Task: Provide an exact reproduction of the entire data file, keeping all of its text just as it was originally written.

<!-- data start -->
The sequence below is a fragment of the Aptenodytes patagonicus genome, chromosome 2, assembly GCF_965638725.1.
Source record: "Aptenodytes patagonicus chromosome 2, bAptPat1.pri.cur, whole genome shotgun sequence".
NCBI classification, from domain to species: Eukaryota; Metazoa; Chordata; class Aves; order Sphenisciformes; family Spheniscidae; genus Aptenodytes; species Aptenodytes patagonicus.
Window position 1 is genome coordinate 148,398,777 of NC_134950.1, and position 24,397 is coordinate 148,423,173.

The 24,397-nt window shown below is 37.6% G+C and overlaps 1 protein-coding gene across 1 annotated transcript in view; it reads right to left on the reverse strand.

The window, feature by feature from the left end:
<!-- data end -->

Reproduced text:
The sequence below is a fragment of the Aptenodytes patagonicus genome, chromosome 2, assembly GCF_965638725.1.
Source record: "Aptenodytes patagonicus chromosome 2, bAptPat1.pri.cur, whole genome shotgun sequence".
NCBI classification, from domain to species: Eukaryota; Metazoa; Chordata; class Aves; order Sphenisciformes; family Spheniscidae; genus Aptenodytes; species Aptenodytes patagonicus.
Window position 1 is genome coordinate 148,398,777 of NC_134950.1, and position 24,397 is coordinate 148,423,173.

The 24,397-nt window shown below is 37.6% G+C and overlaps 1 protein-coding gene across 1 annotated transcript in view; it reads right to left on the reverse strand.

The window, feature by feature from the left end: